A caregiver takes on the challenges of maintaining a quality life for her loved one who is in an advanced stage of Alzheimer’s disease.
WHEN my mother started talking to her dentures recently, I stayed calm. When she used her comb to scratch her body, I kept my cool. Even when I discovered a tiny growth peeking out of the crack of her bum, I remained collected, writing it off as a pile.
However, when the “peekaboo pile” grew increasingly bigger, I panicked, much like I did four years ago when Mum first lost recognition of me. With hindsight this time around, I managed to get Mum to hospital for a medical examination within the week. But it was with great difficulty that the gynaecologists “confirmed” her condition. It was a uterine prolapse.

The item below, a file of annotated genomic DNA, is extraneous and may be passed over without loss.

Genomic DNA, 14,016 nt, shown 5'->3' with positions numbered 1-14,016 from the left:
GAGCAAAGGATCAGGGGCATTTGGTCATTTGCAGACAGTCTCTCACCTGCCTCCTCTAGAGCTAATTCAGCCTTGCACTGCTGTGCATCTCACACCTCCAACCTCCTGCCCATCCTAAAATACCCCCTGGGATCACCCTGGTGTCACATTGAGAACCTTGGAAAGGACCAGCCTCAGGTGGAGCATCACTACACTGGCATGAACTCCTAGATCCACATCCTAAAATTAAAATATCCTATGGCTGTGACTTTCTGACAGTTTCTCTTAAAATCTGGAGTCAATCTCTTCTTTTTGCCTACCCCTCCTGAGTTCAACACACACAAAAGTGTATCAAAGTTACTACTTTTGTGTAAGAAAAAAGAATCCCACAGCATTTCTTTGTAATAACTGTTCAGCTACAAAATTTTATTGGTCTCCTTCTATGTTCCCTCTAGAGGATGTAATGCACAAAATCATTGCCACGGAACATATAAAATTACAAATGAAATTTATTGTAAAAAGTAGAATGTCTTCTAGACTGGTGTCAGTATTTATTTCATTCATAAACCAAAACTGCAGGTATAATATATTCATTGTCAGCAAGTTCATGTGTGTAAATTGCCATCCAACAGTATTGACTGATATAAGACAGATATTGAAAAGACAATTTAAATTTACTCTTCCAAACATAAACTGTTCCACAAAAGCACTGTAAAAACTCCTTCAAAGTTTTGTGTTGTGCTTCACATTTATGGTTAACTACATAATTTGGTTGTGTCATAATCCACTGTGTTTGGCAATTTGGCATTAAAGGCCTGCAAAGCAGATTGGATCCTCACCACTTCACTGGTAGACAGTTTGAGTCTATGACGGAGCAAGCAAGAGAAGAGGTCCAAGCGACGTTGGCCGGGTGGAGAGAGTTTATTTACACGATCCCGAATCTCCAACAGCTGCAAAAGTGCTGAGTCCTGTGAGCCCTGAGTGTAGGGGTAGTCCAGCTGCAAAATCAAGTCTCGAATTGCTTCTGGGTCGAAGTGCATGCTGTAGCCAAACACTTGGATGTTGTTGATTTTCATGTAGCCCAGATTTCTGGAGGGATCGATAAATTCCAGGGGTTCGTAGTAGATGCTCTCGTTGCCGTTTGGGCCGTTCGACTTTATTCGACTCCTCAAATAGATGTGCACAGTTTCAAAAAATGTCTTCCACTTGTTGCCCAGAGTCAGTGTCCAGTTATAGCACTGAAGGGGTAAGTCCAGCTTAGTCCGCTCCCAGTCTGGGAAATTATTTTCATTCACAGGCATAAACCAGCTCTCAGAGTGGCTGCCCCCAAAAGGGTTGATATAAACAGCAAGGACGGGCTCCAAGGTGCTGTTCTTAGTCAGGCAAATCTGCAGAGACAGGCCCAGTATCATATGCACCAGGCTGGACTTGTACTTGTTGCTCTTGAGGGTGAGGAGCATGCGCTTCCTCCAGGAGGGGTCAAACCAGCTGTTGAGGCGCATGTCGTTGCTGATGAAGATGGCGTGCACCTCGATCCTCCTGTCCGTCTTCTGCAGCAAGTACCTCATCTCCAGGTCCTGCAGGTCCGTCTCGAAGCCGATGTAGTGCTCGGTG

Diagnosed with Alzheimer’s disease in 1998 at age 66, Mum is what the doctors call “an uncooperative patient”. On the day of the medical examination, she stared menacingly at the male gynae when we tried to coax her into the “supine” position as required for such a procedure. There was no way he could “get in”.
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